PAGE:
When I started getting ready for my spring house tour, I headed into Homegoods as any good DIYer would do… I was looking for small things to brighten up the space. Accessories. Planters. Throw pillows. I found a few things for the first two categories but no great throw pillows. Boo. But have no fear… have I got a hack for you! Wanna know what’s the same size as a lumbar pillow? Dishtowels!
Turn Dishtowels Into Throw Pillows with French Seams
Watch how I made these pillows below OR… have no fear, a full step by step tutorial is after the break. The video might make help clarify some of the steps for you, but I’ve tried to break it down both ways.
What Homegoods lacked in throw pillows, it made up for in dishtowels. Is this turquoise buffalo check to die for? I think so. For $5.99ish, I bought a pair of towels. And then my next Homegoods ninja trick is to head over to the clearance section and manhandle the pillows a bit. Don’t worry about the pillow case, you’re going to pitch that… you’re looking for the INSERTS. I found one for TWO DOLLARS that had a ratty dirty case.
Step 1. Pin the dishtowels in place
To make my pillows a little fancier, I’m going to give them a little frame. The technical word for this is French seams but I’m sure I’m taking short cuts and cheating with how I made mine. Place your dishtowels with the right sides facing out. Using the hem of the dishtowels as your guide and pin the edges together. You want to sew as close to the edges of the dishtowel as possible.
Decide how wide you want the ‘frame’ of your pillow to be. This will depend a bit on the insert you’re using. The inside edge of the pillow should be roughly the same size as your pillow insert. My frame is 1.75″ so I marked 1.75″ in from the edge of my pillow and pinned around three sides of my dishtowels.
IMPORTANT: Make sure you leave one end of your dishtowels UN-SEWN. You can pin to hold in place but do NOT sew right now.
Step 2. Sew
With a sewing machine start on the outside edge of your dishtowel and sew along the perimeter. You will be sewing a horseshoe shape in order to keep one end open.
Tip: When you get to a corner, keep the needle in the fabric and lift your sewing foot. Pivot the fabric 90 degrees around the needle.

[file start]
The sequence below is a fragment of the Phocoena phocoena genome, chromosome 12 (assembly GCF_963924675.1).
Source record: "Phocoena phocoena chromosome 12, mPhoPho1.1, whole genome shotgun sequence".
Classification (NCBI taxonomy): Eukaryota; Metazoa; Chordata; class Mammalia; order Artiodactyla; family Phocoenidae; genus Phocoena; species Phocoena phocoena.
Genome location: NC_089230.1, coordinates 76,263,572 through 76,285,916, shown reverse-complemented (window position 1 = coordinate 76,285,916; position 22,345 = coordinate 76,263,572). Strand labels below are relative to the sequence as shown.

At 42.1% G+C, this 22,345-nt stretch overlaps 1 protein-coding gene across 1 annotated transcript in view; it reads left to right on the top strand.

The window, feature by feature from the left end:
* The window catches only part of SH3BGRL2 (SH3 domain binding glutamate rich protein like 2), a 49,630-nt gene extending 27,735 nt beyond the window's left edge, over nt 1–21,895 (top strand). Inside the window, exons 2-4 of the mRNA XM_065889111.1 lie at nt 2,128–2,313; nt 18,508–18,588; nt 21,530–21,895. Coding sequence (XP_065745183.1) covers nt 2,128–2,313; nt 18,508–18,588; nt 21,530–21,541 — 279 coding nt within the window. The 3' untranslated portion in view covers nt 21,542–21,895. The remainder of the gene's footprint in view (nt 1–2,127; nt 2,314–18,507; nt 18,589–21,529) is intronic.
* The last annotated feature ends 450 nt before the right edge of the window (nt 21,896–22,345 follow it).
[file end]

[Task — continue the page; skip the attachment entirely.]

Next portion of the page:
At the end of your first perimeter seam, pivot your fabric 45 degrees and sew diagonally in to the inner line of pins. (Again… if this doesn’t make sense… click the video above as it might be more clear for you.)
Sew along the length and when you get to the second corner, again pivot your fabric 45 degrees and this time sew out to the outer corner and then back in to the inside corner along the same seam. Repeat for the remaining two sides sewing along the inside pin line, then out to the corner and back in along that 45 degree corner seam.
Step 3. Stuff
Remove the pins and insert your pillow into the case where you left the one edge un sewn.
Step 4. Sew the last edge
I opted to sew my inserts right into these pillow cases so I wasn’t fooling around with velcro or zippers or anything. Pin this last edge the same way you did the first three: one outer seam and one inner seam. Sew.
That’s it! You did it. For under $15 you just made a custom pillow and lived to tell about it! I always look to the dishtowel and placemat section in any home store since the fabric is the right size for pillows and SO easy to transform into custom seasonal throw pillows!
If you like THIS pillow, then you might like another one I made out of a table runner… ninja skills, I tell ya! See the quick vid for that here!
I’ve also made pillows with fabric PLACE MATS…i split the seam at the end of the PLACE MAT, filled with polyfil and resewed…cheap and easy. LOVE the buffalo check. Perfect for spring
Charlotte Smith says
Yes! If the fabric’s not too heavy, placemats are perfect too!!
i have to try this one day.New pillowcases are such an easy way to update a room.
The video flows great too, good job!